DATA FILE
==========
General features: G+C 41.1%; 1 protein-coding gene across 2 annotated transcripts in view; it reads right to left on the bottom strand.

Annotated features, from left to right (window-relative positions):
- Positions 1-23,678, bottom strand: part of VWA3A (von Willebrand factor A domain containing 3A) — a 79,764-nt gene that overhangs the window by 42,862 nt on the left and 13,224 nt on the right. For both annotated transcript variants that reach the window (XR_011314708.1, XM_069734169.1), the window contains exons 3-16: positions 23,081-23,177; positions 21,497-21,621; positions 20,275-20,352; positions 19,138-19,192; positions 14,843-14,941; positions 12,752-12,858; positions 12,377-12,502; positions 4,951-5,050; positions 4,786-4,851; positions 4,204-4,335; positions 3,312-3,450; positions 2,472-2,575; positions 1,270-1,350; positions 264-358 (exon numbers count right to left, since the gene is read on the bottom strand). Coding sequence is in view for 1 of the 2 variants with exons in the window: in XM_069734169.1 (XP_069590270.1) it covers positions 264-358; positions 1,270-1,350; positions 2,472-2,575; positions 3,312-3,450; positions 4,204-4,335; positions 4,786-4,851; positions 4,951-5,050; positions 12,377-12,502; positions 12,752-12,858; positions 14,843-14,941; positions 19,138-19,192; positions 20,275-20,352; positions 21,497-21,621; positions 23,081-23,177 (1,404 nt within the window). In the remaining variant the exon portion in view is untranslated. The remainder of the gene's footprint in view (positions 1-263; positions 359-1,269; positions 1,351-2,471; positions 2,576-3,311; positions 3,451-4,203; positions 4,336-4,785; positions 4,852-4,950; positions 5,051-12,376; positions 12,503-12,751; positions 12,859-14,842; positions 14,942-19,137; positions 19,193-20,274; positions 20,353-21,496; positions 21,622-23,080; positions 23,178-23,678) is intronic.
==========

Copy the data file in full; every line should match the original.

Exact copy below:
General features: G+C 41.1%; 1 protein-coding gene across 2 annotated transcripts in view; it reads right to left on the bottom strand.

Annotated features, from left to right (window-relative positions):
- Positions 1-23,678, bottom strand: part of VWA3A (von Willebrand factor A domain containing 3A) — a 79,764-nt gene that overhangs the window by 42,862 nt on the left and 13,224 nt on the right. For both annotated transcript variants that reach the window (XR_011314708.1, XM_069734169.1), the window contains exons 3-16: positions 23,081-23,177; positions 21,497-21,621; positions 20,275-20,352; positions 19,138-19,192; positions 14,843-14,941; positions 12,752-12,858; positions 12,377-12,502; positions 4,951-5,050; positions 4,786-4,851; positions 4,204-4,335; positions 3,312-3,450; positions 2,472-2,575; positions 1,270-1,350; positions 264-358 (exon numbers count right to left, since the gene is read on the bottom strand). Coding sequence is in view for 1 of the 2 variants with exons in the window: in XM_069734169.1 (XP_069590270.1) it covers positions 264-358; positions 1,270-1,350; positions 2,472-2,575; positions 3,312-3,450; positions 4,204-4,335; positions 4,786-4,851; positions 4,951-5,050; positions 12,377-12,502; positions 12,752-12,858; positions 14,843-14,941; positions 19,138-19,192; positions 20,275-20,352; positions 21,497-21,621; positions 23,081-23,177 (1,404 nt within the window). In the remaining variant the exon portion in view is untranslated. The remainder of the gene's footprint in view (positions 1-263; positions 359-1,269; positions 1,351-2,471; positions 2,576-3,311; positions 3,451-4,203; positions 4,336-4,785; positions 4,852-4,950; positions 5,051-12,376; positions 12,503-12,751; positions 12,859-14,842; positions 14,942-19,137; positions 19,193-20,274; positions 20,353-21,496; positions 21,622-23,080; positions 23,178-23,678) is intronic.